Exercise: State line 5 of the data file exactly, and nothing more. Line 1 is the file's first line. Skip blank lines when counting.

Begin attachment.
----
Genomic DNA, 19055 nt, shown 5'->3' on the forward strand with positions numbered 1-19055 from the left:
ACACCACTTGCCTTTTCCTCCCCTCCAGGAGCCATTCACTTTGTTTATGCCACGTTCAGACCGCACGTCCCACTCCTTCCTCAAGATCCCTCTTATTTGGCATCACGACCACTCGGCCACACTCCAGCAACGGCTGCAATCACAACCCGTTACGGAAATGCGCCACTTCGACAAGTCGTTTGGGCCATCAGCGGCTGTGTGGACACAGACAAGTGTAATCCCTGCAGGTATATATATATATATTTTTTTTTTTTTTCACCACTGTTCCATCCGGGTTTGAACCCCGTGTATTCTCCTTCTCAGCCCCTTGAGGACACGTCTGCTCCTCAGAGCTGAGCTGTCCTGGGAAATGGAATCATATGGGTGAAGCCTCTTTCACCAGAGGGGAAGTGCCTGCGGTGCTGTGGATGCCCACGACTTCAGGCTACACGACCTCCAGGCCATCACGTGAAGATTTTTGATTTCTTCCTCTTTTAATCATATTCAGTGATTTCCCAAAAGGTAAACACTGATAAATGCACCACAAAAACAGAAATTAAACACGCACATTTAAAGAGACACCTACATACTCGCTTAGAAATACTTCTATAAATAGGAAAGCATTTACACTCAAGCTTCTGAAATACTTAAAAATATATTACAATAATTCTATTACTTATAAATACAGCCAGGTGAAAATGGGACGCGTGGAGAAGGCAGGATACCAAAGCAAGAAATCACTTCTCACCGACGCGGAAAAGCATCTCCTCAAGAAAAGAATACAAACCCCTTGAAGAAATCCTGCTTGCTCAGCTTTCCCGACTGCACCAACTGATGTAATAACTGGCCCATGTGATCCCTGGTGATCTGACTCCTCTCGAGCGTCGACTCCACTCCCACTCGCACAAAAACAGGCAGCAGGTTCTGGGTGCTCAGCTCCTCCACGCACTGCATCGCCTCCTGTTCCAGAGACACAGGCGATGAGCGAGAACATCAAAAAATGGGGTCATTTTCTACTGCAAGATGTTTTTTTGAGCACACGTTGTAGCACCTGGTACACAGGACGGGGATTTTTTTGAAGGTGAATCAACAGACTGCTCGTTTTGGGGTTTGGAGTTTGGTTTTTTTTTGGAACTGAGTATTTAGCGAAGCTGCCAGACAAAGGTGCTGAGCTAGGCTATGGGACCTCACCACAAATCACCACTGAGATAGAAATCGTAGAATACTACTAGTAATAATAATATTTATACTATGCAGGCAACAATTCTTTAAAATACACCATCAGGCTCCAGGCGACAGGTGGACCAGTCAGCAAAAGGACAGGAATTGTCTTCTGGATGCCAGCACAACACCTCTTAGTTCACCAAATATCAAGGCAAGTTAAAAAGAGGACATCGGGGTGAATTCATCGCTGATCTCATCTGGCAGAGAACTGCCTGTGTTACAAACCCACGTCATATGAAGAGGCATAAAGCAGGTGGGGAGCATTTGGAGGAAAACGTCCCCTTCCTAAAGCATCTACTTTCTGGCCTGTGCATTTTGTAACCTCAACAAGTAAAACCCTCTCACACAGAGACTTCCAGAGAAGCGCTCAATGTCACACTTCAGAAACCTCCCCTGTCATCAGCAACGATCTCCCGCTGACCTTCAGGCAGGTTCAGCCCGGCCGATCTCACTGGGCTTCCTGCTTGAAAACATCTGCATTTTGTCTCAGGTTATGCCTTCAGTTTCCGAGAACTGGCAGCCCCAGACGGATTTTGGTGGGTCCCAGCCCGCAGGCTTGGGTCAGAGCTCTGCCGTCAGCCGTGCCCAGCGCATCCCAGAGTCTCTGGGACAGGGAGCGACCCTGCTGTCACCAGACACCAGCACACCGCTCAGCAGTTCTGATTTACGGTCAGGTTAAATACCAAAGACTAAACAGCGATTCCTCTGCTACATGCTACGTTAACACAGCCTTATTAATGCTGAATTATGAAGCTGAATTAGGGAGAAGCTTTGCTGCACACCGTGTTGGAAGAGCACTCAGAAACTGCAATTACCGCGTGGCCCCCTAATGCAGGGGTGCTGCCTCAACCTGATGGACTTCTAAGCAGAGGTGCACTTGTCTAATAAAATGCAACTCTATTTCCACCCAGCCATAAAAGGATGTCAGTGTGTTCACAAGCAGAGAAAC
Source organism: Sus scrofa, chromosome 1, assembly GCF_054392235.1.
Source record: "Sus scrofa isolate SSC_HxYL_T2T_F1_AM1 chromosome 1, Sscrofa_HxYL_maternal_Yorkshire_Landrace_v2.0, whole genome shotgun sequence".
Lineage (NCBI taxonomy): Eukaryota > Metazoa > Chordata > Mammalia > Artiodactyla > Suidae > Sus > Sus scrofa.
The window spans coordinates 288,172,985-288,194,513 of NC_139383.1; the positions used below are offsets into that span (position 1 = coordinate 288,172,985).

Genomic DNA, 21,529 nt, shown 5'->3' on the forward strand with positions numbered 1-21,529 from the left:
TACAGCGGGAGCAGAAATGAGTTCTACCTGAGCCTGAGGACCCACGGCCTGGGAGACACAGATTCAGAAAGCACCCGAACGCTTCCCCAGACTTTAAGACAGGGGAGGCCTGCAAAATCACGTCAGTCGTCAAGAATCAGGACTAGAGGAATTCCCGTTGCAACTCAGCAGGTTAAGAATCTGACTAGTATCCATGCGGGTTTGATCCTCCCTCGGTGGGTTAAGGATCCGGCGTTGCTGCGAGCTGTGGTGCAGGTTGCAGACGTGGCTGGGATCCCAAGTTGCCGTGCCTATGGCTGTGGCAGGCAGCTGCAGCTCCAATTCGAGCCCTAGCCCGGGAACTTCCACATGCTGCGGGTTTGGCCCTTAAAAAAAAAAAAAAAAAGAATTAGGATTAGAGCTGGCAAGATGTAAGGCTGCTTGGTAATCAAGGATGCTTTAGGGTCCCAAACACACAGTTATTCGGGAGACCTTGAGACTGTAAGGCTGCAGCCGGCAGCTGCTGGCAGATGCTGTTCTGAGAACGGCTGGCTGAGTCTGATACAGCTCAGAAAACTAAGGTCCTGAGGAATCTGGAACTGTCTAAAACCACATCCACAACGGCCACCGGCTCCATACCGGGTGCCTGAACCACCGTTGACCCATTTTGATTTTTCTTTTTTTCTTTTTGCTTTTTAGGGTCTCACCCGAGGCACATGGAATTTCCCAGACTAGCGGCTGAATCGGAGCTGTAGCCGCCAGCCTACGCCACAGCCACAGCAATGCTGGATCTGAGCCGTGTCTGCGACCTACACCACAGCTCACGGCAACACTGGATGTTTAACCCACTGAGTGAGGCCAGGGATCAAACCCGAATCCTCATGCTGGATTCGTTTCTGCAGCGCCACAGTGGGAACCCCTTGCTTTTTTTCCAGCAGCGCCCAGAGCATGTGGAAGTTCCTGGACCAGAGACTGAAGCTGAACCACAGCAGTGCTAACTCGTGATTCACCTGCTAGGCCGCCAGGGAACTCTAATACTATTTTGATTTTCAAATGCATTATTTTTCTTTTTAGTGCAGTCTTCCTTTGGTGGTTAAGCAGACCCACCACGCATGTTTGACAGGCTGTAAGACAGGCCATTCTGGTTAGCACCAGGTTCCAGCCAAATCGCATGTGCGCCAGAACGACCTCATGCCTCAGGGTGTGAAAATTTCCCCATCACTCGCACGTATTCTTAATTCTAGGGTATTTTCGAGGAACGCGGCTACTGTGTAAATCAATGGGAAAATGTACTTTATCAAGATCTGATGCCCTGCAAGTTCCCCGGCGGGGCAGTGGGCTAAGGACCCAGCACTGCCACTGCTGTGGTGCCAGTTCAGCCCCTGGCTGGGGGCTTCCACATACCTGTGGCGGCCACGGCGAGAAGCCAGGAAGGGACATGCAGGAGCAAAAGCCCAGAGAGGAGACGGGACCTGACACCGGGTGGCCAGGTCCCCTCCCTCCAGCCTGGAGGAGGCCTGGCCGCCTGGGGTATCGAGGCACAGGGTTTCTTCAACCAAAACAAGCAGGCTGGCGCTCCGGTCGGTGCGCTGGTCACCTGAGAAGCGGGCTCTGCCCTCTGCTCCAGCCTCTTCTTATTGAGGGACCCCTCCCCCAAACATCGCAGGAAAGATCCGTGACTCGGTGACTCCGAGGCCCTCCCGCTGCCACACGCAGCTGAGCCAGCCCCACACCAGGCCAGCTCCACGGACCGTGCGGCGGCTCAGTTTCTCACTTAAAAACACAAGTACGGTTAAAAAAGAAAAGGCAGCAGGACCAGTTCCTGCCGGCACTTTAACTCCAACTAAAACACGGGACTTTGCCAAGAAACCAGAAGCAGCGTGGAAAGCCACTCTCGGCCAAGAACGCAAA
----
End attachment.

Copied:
Lineage (NCBI taxonomy): Eukaryota > Metazoa > Chordata > Mammalia > Artiodactyla > Suidae > Sus > Sus scrofa.